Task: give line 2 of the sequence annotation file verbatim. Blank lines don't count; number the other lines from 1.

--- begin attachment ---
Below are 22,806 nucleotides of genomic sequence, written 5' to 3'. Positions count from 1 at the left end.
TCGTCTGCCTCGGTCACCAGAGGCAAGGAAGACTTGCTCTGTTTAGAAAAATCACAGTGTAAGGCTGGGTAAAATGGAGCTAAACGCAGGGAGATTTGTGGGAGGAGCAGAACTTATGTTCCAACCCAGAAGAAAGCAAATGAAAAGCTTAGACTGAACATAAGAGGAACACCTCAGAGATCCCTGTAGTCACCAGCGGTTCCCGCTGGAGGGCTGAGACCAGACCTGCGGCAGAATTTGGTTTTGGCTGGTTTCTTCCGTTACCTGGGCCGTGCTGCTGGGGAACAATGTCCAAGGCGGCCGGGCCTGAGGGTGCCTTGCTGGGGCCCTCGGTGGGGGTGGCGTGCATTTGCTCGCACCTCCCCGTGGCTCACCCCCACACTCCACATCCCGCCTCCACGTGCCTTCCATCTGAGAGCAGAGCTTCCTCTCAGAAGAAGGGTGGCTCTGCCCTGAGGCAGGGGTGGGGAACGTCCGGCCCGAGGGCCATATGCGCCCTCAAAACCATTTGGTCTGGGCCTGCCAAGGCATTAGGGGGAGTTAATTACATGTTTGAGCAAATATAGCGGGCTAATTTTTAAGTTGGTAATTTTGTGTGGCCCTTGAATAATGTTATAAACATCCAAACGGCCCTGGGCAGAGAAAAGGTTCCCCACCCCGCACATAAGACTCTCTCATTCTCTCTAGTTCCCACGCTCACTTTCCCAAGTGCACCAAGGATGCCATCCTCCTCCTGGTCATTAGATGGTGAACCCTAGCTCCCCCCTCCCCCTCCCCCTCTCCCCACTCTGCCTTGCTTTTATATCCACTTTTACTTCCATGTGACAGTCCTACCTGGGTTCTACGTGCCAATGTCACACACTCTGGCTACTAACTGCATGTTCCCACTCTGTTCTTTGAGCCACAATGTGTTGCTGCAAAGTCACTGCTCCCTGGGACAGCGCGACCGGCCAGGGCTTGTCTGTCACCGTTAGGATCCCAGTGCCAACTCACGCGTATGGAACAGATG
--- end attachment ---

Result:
TCGTCTGCCTCGGTCACCAGAGGCAAGGAAGACTTGCTCTGTTTAGAAAAATCACAGTGTAAGGCTGGGTAAAATGGAGCTAAACGCAGGGAGATTTGTGGGAGGAGCAGAACTTATGTTCCAACCCAGAAGAAAGCAAATGAAAAGCTTAGACTGAACATAAGAGGAACACCTCAGAGATCCCTGTAGTCACCAGCGGTTCCCGCTGGAGGGCTGAGACCAGACCTGCGGCAGAATTTGGTTTTGGCTGGTTTCTTCCGTTACCTGGGCCGTGCTGCTGGGGAACAATGTCCAAGGCGGCCGGGCCTGAGGGTGCCTTGCTGGGGCCCTCGGTGGGGGTGGCGTGCATTTGCTCGCACCTCCCCGTGGCTCACCCCCACACTCCACATCCCGCCTCCACGTGCCTTCCATCTGAGAGCAGAGCTTCCTCTCAGAAGAAGGGTGGCTCTGCCCTGAGGCAGGGGTGGGGAACGTCCGGCCCGAGGGCCATATGCGCCCTCAAAACCATTTGGTCTGGGCCTGCCAAGGCATTAGGGGGAGTTAATTACATGTTTGAGCAAATATAGCGGGCTAATTTTTAAGTTGGTAATTTTGTGTGGCCCTTGAATAATGTTATAAACATCCAAACGGCCCTGGGCAGAGAAAAGGTTCCCCACCCCGCACATAAGACTCTCTCATTCTCTCTAGTTCCCACGCTCACTTTCCCAAGTGCACCAAGGATGCCATCCTCCTCCTGGTCATTAGATGGTGAACCCTAGCTCCCCCCTCCCCCTCCCCCTCTCCCCACTCTGCCTTGCTTTTATATCCACTTTTACTTCCATGTGACAGTCCTACCTGGGTTCTACGTGCCAATGTCACACACTCTGGCTACTAACTGCATGTTCCCACTCTGTTCTTTGAGCCACAATGTGTTGCTGCAAAGTCACTGCTCCCTGGGACAGCGCGACCGGCCAGGGCTTGTCTGTCACCGTTAGGATCCCAGTGCCAACTCACGCGTATGGAACAGATG